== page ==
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Warming Up to Local Food By Sarah Wells

Winters in Massachusetts can be harsh and unforgiving to the residents who call the state home, as well as the land it sits upon. Bitter temperatures freeze the rocky soil, making farming almost impossible and making access to fresh produce challenging. But thanks to farming innovations and progressive policies, residents of Boston can find relief through winter farmers markets throughout the city. In some cases, these markets move around daily as pop-ups or food trucks and can be challenging to reach depending on your work schedule. Recently however, two farm stalls have found permanent homes in the Boston Public Market. These vendors and their farms take advantage of greenhouse, hydroponic, and freight farming practices to ensure they can dependably bring fresh produce to their communities daily.

The non-profit, FoodCaresBOSTON, aims to provide fresh, healthy food to disadvantaged families in the Boston area. Through their program, donated fresh food is distributed to families weekly. After opening in 2016, the program has already distributed 154,380 pounds of fresh food. At the market, they’re publicizing another part of their program, called The GoodBOX. Like a food subscription service you might have sent to your house, customers can pay to have a GoodBOX delivered to their homes. For every box bought, a box is donated to a family in need. Thanks to storage techniques and greenhouses, this locally sourced produce – root vegetables for winter – thrive.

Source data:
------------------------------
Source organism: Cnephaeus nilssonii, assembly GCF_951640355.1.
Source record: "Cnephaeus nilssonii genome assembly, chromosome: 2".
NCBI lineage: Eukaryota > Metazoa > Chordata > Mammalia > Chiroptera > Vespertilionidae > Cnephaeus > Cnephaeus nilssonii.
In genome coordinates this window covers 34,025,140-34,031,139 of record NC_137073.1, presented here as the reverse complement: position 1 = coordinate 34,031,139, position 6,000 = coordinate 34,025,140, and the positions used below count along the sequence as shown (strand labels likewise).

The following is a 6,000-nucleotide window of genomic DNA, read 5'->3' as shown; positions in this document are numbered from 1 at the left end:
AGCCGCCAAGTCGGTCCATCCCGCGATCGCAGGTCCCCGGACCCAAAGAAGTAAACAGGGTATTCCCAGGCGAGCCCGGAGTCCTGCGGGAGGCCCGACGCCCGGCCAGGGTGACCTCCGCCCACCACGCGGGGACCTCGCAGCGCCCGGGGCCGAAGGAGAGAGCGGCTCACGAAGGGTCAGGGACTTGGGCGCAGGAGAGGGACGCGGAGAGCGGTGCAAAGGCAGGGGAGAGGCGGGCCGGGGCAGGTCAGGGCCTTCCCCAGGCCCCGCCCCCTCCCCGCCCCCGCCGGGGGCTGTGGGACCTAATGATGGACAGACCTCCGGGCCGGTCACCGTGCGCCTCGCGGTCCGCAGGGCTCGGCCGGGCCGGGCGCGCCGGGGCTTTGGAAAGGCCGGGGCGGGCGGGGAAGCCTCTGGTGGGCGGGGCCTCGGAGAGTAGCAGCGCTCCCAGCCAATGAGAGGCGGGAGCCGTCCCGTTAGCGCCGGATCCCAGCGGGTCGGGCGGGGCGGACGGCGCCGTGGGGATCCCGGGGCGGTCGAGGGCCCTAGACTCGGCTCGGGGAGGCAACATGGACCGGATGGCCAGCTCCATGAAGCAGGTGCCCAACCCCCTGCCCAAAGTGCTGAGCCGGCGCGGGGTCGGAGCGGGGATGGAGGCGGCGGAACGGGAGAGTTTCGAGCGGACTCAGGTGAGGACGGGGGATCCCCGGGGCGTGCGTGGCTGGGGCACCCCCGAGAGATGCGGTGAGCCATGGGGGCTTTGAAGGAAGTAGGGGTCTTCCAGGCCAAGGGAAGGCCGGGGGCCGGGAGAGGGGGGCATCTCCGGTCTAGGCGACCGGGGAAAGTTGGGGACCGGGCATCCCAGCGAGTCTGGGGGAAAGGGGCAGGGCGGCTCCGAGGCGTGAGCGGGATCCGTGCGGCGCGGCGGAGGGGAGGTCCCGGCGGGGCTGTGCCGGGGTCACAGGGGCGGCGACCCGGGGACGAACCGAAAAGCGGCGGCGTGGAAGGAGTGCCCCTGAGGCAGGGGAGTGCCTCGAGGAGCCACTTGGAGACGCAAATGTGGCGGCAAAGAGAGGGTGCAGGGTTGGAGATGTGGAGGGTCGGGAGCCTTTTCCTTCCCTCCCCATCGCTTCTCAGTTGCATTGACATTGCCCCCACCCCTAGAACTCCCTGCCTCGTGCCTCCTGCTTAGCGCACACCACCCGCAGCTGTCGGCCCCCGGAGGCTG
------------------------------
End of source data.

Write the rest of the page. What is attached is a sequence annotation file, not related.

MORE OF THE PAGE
“This is a systemic issue not just a localized issue. It starts with policy, it starts with pricing, it starts with sourcing more local as opposed to cross-country supply chains. There’s layers of issues” – Raheem Baraka, FoodCaresBOSTON
"We grow lettuce 365 days a year" – Michael Brown, Corner Stalk Farm

Around the corner from FoodCaresBOSTON, Corner Stalk Farms are also taking steps toward sustainable and local food production: hydroponic and freight farming. Using recycled shipping containers as their farm land, this group can grow heirloom lettuce and herbs 365 days a year. And located only ten minutes away from Boston Public Market’s downtown location, the farm can boast an extremely small carbon footprint to transport their produce. According to employee Michael Brown, this kind of sustainable farming is ready to answer the question of food security, its just a matter of getting the information to the right people.

"You’ve got to hit local neighborhoods with that information, especially neighborhoods who aren’t accustomed to using a farmer’s market" – Michael Brown, Corner Stalk Farm
Created By
Sarah Wells
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